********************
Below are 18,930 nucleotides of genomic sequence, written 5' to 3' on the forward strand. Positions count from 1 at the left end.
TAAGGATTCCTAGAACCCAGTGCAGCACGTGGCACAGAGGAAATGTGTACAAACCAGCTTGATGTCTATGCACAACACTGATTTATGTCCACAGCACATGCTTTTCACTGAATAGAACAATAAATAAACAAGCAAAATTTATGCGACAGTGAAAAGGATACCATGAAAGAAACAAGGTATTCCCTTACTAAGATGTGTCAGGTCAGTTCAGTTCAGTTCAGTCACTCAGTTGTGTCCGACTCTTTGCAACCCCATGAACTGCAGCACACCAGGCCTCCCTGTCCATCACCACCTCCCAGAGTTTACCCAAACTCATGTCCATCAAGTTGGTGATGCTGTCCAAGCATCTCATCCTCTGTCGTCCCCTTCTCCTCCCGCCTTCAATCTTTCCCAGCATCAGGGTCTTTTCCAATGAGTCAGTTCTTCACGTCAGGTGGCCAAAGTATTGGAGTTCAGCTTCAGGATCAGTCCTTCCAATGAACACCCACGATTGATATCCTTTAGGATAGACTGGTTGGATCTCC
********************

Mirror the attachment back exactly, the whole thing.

Below are 18,930 nucleotides of genomic sequence, written 5' to 3' on the forward strand. Positions count from 1 at the left end.
TAAGGATTCCTAGAACCCAGTGCAGCACGTGGCACAGAGGAAATGTGTACAAACCAGCTTGATGTCTATGCACAACACTGATTTATGTCCACAGCACATGCTTTTCACTGAATAGAACAATAAATAAACAAGCAAAATTTATGCGACAGTGAAAAGGATACCATGAAAGAAACAAGGTATTCCCTTACTAAGATGTGTCAGGTCAGTTCAGTTCAGTTCAGTCACTCAGTTGTGTCCGACTCTTTGCAACCCCATGAACTGCAGCACACCAGGCCTCCCTGTCCATCACCACCTCCCAGAGTTTACCCAAACTCATGTCCATCAAGTTGGTGATGCTGTCCAAGCATCTCATCCTCTGTCGTCCCCTTCTCCTCCCGCCTTCAATCTTTCCCAGCATCAGGGTCTTTTCCAATGAGTCAGTTCTTCACGTCAGGTGGCCAAAGTATTGGAGTTCAGCTTCAGGATCAGTCCTTCCAATGAACACCCACGATTGATATCCTTTAGGATAGACTGGTTGGATCTCC